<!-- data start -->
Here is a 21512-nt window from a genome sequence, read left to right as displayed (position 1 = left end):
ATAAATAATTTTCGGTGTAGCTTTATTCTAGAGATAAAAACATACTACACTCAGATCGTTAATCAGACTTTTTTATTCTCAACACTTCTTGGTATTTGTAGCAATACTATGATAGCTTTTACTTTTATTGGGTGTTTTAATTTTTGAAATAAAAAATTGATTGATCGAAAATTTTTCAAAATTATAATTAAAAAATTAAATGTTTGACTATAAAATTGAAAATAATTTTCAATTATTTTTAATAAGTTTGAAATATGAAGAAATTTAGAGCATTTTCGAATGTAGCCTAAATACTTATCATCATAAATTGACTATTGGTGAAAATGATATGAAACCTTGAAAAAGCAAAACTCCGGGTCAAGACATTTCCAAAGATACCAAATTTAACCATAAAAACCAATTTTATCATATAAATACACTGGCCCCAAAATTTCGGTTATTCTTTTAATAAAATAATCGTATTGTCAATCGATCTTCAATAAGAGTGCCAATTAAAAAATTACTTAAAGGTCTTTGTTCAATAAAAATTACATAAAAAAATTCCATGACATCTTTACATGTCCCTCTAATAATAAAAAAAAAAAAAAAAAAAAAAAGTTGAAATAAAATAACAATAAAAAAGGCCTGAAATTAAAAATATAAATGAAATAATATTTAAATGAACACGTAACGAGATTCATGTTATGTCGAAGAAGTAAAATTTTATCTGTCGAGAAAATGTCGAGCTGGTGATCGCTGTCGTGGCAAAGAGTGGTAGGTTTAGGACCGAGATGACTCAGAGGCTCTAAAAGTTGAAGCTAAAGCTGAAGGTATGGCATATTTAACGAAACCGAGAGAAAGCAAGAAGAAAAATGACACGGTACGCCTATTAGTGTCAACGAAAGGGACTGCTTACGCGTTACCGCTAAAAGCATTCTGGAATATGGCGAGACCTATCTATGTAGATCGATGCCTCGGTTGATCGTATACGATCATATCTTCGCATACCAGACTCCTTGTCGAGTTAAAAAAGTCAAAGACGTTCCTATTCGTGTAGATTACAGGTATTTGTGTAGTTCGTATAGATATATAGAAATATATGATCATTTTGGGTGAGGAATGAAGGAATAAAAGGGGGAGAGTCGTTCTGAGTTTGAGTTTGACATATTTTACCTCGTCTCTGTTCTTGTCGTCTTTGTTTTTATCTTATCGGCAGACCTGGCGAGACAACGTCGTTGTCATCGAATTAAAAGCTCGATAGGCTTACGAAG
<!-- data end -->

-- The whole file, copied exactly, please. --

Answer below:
Here is a 21512-nt window from a genome sequence, read left to right as displayed (position 1 = left end):
ATAAATAATTTTCGGTGTAGCTTTATTCTAGAGATAAAAACATACTACACTCAGATCGTTAATCAGACTTTTTTATTCTCAACACTTCTTGGTATTTGTAGCAATACTATGATAGCTTTTACTTTTATTGGGTGTTTTAATTTTTGAAATAAAAAATTGATTGATCGAAAATTTTTCAAAATTATAATTAAAAAATTAAATGTTTGACTATAAAATTGAAAATAATTTTCAATTATTTTTAATAAGTTTGAAATATGAAGAAATTTAGAGCATTTTCGAATGTAGCCTAAATACTTATCATCATAAATTGACTATTGGTGAAAATGATATGAAACCTTGAAAAAGCAAAACTCCGGGTCAAGACATTTCCAAAGATACCAAATTTAACCATAAAAACCAATTTTATCATATAAATACACTGGCCCCAAAATTTCGGTTATTCTTTTAATAAAATAATCGTATTGTCAATCGATCTTCAATAAGAGTGCCAATTAAAAAATTACTTAAAGGTCTTTGTTCAATAAAAATTACATAAAAAAATTCCATGACATCTTTACATGTCCCTCTAATAATAAAAAAAAAAAAAAAAAAAAAAAGTTGAAATAAAATAACAATAAAAAAGGCCTGAAATTAAAAATATAAATGAAATAATATTTAAATGAACACGTAACGAGATTCATGTTATGTCGAAGAAGTAAAATTTTATCTGTCGAGAAAATGTCGAGCTGGTGATCGCTGTCGTGGCAAAGAGTGGTAGGTTTAGGACCGAGATGACTCAGAGGCTCTAAAAGTTGAAGCTAAAGCTGAAGGTATGGCATATTTAACGAAACCGAGAGAAAGCAAGAAGAAAAATGACACGGTACGCCTATTAGTGTCAACGAAAGGGACTGCTTACGCGTTACCGCTAAAAGCATTCTGGAATATGGCGAGACCTATCTATGTAGATCGATGCCTCGGTTGATCGTATACGATCATATCTTCGCATACCAGACTCCTTGTCGAGTTAAAAAAGTCAAAGACGTTCCTATTCGTGTAGATTACAGGTATTTGTGTAGTTCGTATAGATATATAGAAATATATGATCATTTTGGGTGAGGAATGAAGGAATAAAAGGGGGAGAGTCGTTCTGAGTTTGAGTTTGACATATTTTACCTCGTCTCTGTTCTTGTCGTCTTTGTTTTTATCTTATCGGCAGACCTGGCGAGACAACGTCGTTGTCATCGAATTAAAAGCTCGATAGGCTTACGAAG